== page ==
The Tower of Babel
Now the whole earth had one language and the same words.
2 And as they migrated from the east, they came upon a plain in
the land of Shinar and settled there. 3 And they said to one another,
"Come, let us make bricks, and burn them thoroughly."
And they had brick for stone, and bitumen for mortar. 4 Then they
said, "Come, let us build ourselves a city, and a tower with
its top in the heavens, and let us make a name for ourselves;
otherwise we shall be scattered abroad upon the face of the whole
earth." 5 The LORD came down to see the city and the tower,
which mortals had built. 6 And the LORD said, "Look, they
are one people, and they have all one language; and this is only
the beginning of what they will do; nothing that they propose
to do will now be impossible for them. 7 Come, let us go down,
and confuse their language there, so that they will not understand
one another's speech." 8 So the LORD scattered them abroad
from there over the face of all the earth, and they left off building
the city. 9 Therefore it was called Babel, because there the LORD
confused the language of all the earth; and from there the LORD
scattered them abroad over the face of all the earth.
There Goes the Neighborhood
How did all of the different nations and languages arise? Genesis,
again, preserves two traditions attempting to explain it. First,
in chapter 10, all the nations come from Noah's sons as they disburse
across the land. A second account is given here with the story
of Babel. Here "the whole earth" is still together.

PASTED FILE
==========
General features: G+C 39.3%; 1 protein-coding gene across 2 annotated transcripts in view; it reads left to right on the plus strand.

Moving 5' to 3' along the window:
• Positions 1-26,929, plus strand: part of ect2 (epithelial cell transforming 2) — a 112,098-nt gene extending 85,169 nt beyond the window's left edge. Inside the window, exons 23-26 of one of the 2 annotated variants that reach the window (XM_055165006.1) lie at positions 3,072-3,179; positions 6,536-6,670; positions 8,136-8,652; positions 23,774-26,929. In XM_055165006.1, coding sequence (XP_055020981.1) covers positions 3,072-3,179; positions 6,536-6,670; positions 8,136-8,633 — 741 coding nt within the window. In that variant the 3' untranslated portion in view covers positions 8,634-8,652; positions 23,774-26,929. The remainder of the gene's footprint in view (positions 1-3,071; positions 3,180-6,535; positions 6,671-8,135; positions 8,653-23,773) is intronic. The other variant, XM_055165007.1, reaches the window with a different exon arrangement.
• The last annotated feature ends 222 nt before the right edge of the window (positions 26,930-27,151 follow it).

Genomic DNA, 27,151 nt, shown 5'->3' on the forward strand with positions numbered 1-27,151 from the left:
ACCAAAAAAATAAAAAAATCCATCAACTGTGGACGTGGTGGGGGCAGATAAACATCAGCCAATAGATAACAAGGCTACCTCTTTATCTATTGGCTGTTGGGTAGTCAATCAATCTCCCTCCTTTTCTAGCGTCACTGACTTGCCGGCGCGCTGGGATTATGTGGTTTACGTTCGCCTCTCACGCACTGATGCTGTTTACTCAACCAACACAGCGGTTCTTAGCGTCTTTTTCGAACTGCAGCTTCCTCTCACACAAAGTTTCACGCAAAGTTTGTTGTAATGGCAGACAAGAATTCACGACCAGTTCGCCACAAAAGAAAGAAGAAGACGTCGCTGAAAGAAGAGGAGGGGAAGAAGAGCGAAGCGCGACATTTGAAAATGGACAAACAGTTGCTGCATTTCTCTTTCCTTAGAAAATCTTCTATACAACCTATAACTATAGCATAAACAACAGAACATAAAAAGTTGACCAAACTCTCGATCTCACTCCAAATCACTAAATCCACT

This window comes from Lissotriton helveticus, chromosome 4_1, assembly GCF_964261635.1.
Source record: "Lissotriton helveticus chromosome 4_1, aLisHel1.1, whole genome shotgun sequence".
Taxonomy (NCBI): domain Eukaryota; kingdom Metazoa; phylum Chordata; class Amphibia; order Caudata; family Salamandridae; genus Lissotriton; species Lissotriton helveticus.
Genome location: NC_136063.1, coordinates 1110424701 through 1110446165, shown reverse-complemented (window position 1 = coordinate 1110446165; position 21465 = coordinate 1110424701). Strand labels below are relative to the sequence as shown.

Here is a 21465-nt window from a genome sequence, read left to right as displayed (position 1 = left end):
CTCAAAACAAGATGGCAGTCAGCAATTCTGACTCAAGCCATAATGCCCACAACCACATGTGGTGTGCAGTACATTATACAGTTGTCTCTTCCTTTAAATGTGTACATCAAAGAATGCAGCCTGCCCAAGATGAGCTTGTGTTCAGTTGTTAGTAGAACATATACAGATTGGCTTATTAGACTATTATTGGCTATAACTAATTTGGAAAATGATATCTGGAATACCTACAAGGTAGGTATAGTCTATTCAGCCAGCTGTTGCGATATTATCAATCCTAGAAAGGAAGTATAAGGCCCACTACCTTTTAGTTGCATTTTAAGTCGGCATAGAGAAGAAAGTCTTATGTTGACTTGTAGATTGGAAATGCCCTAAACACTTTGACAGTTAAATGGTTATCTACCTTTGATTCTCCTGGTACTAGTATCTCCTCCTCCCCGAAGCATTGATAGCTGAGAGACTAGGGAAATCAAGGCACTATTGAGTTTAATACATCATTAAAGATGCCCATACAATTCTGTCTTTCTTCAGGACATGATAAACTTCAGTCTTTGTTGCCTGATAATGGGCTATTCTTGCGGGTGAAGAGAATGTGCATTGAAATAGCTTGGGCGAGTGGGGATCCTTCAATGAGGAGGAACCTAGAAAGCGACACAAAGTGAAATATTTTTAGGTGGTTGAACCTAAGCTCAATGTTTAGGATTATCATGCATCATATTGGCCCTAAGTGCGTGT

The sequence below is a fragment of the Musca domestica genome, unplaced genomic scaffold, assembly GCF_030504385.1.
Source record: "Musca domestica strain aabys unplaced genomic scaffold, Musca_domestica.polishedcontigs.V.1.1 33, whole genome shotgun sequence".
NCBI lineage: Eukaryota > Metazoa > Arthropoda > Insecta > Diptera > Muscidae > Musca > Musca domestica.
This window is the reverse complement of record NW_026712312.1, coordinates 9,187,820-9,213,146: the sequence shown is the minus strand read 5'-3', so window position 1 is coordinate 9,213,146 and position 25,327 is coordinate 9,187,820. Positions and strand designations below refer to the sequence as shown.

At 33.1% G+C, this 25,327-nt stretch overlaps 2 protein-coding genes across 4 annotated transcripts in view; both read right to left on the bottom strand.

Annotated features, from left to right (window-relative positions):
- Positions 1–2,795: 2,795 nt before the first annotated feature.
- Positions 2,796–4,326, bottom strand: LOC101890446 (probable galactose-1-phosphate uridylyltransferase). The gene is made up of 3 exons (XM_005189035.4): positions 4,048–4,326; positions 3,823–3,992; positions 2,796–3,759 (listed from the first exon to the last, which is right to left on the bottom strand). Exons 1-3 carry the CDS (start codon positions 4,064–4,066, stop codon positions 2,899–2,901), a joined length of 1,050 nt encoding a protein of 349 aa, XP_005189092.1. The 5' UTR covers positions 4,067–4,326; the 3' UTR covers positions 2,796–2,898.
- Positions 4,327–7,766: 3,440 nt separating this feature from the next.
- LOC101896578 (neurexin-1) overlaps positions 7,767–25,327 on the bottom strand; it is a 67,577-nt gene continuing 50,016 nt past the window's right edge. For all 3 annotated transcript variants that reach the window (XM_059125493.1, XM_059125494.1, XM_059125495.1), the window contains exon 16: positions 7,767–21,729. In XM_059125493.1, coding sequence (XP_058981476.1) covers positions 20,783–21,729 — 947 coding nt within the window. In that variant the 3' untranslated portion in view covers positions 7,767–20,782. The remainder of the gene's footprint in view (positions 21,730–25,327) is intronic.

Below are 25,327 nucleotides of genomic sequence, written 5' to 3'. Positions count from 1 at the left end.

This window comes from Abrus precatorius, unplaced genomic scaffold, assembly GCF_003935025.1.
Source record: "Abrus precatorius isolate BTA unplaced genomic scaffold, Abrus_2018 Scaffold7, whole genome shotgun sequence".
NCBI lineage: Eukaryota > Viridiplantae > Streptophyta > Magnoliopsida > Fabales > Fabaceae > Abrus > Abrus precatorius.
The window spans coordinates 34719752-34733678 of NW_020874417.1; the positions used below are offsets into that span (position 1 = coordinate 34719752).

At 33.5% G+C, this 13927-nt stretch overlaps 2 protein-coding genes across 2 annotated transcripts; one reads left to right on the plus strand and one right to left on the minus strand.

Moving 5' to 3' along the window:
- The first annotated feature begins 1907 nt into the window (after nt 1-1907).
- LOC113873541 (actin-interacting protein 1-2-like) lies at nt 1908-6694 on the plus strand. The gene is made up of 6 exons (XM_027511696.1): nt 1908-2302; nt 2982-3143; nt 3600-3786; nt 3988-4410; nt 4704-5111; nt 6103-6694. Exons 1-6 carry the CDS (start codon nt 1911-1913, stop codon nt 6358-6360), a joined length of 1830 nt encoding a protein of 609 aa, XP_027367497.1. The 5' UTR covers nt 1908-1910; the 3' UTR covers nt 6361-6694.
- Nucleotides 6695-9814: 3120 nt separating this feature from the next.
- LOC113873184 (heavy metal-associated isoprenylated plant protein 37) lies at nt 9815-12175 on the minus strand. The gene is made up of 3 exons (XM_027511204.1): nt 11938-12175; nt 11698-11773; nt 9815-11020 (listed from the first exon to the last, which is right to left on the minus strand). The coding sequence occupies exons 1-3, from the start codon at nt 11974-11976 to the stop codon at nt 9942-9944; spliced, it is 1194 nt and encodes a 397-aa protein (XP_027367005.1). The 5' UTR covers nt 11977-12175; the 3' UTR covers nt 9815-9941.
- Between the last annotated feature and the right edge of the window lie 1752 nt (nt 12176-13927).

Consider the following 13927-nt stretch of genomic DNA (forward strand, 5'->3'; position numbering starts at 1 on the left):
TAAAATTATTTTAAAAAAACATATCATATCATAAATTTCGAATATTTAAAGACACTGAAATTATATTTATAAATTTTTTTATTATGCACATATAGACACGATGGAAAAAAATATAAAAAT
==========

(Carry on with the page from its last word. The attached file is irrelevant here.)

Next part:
They attempt to preserve this unity by building a city and a very
tall tower to make a name for themselves. This name or identity
would keep them together. However, their plan is not God's plan.
God confuses their language and scatters them abroad, and that's
the end of their unity (or the beginning of their diversity).
Notice the emphasis (underlines added) on the word "one"
and "scattered" in this passage. Repetition is often
a clue as to what is being stressed in the text.
In verse 7 God uses "us" while speaking about the
mortals as is also done within the first creation story (1:26).
In both cases most scholars think this is a use of the "royal
we" (aka majestic plural) or an address to a heavenly court.
It's hard to imagine that God feels threatened by people working
and staying together, but whatever the reason, God doesn't allow
it. Viva la difference!
< Previous | Next >
Genesis - Creation - Noah - Babel - Abraham - Isaac - Jacob - Joseph
Exodus - Egypt - Wandering - 10 Commandments
Front | Part 1 | Part
2 | Part 3 | Part
4 | Back